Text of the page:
Suboxone is one of those strange drugs used to treat addictions to other drugs, but to which a person can in turn become addicted as they withdrawal from more powerful drugs. This begs the question: can you overdose on Suboxone?

The drugs that Suboxone combats are usually opioids such as fentanyl, OxyContin, heroin and other powerful opioids.

What makes Suboxone nearly addiction proof itself is the fact the drug contains naloxone, which is used to treat opioid withdrawal symptoms.

Naloxone blocks or reverses the effects of opioid medication, including extreme drowsiness, slowed breathing or loss of consciousness. Naloxone is also used to treat a narcotic overdose in an emergency situation.

With its blocking abilities, naloxone fools the brain into thinking the receptors are receiving the feel-good drug that opioids provide when in fact they are not.

Given what Suboxone made with naloxone can do to the withdrawal symptoms of a drug like heroin, there’s no wonder one would have a difficult time getting high or even overdosing on a drug like Suboxone.

Because Suboxone is designed with opioid-resistant properties, if Suboxone is recreationally taken on its own, it’s virtually impossible to take advantage of the drug’s own opioid properties.

So the question comes, can you overdose on Suboxone? With no way to allow an opioid to create the side effects usually associated with opioid use, a Suboxone/naloxone combination would be very difficult to get stoned from, let alone overdose from.



For recent opioid abusers, the Suboxone/naloxone combination offers a safe alternative to methadone, a drug that was predominantly used to treat opioid addiction up until naloxone’s approval in 2015. With opioid addictions, methadone was the only drug available for treatment of opioid withdrawals.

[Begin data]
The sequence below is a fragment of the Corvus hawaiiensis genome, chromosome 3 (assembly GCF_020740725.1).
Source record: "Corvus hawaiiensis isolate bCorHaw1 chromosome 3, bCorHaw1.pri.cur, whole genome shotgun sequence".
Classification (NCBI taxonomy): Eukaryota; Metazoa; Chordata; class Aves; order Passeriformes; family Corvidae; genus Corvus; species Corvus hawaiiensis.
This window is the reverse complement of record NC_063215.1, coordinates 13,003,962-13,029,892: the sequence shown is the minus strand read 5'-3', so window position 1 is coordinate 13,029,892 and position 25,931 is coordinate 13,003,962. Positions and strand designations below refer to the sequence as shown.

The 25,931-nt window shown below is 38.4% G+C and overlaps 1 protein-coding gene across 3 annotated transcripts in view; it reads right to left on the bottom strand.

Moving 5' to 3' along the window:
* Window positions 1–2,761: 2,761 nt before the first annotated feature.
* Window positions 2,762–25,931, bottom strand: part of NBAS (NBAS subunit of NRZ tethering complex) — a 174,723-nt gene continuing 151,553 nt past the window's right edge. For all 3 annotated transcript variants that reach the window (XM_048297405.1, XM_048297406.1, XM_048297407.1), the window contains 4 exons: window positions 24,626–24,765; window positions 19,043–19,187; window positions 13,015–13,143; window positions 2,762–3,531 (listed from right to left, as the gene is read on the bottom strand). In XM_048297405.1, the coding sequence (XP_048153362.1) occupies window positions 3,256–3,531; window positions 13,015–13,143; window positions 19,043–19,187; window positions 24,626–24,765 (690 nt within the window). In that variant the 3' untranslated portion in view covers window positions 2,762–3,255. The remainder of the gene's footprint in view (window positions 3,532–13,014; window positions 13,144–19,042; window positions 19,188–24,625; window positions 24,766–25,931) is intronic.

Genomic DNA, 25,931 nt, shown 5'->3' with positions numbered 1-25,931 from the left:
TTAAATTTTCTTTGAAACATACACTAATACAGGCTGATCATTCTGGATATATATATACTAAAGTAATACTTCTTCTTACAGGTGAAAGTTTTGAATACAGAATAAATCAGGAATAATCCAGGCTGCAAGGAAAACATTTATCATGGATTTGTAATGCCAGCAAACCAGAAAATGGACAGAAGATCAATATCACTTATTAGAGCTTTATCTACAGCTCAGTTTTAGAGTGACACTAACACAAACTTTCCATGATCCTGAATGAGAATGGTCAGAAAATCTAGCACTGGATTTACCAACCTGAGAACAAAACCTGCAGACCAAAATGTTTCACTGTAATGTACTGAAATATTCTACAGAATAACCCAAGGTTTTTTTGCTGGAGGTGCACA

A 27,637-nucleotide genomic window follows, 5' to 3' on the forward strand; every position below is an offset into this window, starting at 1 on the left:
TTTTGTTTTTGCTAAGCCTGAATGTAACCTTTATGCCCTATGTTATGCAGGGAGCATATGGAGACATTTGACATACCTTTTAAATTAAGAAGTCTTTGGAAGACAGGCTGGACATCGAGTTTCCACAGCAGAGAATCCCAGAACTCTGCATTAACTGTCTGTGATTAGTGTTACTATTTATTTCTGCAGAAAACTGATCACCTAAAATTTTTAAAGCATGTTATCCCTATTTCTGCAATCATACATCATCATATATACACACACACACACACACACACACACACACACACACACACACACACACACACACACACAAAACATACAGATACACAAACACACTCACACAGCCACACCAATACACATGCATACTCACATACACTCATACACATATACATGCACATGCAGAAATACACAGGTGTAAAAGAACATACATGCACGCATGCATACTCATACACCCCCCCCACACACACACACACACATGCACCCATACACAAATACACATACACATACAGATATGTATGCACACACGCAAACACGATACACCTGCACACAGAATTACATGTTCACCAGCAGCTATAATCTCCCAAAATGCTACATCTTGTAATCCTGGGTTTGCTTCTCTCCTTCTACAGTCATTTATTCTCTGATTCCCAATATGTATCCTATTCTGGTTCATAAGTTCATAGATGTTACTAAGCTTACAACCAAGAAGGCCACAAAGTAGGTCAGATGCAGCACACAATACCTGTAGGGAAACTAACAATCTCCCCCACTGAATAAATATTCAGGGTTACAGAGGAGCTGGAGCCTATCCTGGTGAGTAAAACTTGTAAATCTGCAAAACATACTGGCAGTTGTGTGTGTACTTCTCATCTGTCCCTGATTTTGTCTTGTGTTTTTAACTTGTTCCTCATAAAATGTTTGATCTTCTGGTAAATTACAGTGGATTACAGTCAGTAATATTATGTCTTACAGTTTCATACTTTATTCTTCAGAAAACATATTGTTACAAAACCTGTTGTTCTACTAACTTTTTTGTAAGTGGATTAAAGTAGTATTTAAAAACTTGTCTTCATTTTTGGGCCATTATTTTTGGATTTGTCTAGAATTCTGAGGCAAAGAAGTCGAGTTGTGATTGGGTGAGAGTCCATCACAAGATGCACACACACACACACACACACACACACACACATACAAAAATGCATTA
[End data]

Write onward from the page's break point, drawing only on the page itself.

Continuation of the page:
The problem with methadone was how with such ease a person could become addicted to the drug.

It was for this reason that Suboxone was created as a non-addictive substance that could treat much of the same addictions as methadone.

Plus, the drug was safe enough that it could be administered without a doctor’s or addiction expert’s presence. One could literally take the drug at home, while methadone required an ex-user to make a trip to a rehab facility for each dose they needed.

Safer, easier to take, and less involvement by medical professionals has made Suboxone an increasingly popular treatment among those in the rehab world.



Though rare, Suboxone-based overdoses can occur if a person forces enough of the medication into themselves. Consider these signs if an Suboxone overdose is thought to have occurred in a friend, loved one, or even yourself:

  • Pinpoint pupils
  • Extreme drowsiness
  • Blurry vision
  • Dizziness
  • Slowed breathing
  • Physical collapse
  • Stopped breathing

If any of these symptoms are seen in a patient, immediately seek out emergency medical help. Most emergency rooms have supplies of naloxone for emergency overdoses.



Believe it or not, one the best places to still overcome a drug habit is a rehabilitation center. Particularly with a complicated addiction like Suboxone, a rehabilitation center will be able to administer medical care to you if it is needed.

A rehabilitation center will also follow up with you once you do overcome your Suboxone addiction. A qualified rehab center will not only help get you on the road to recovery, it will also pair you up with like-minded individuals who also want to recover.

Remember, no one addiction is alike. Be aware of yours, learn from it by getting the help you need.

And please, forget about the fact Suboxone is a difficult drug to get hooked on. Most drugs have addiction properties, and for as helpful as Suboxone can be (or, really, any drug can be), there is also the dark and dreary side of this drug for which help is available should you need it.


If you feel you or a loved one has an issue with opioid abuse, contact BLVD Treatment Centers. At BLVD Treatment Centers we custom tailor our recovery programs within the safe and nurturing confines of our rehab treatment centers. Located throughout California, in Los Angeles, Orange County, San Diego and in Portland, OR, our mission is to assess the severity of your addiction to help you achieve true recovery within 30 days. Call us now at 1-866.582.9844.

Can You Overdose on Suboxone?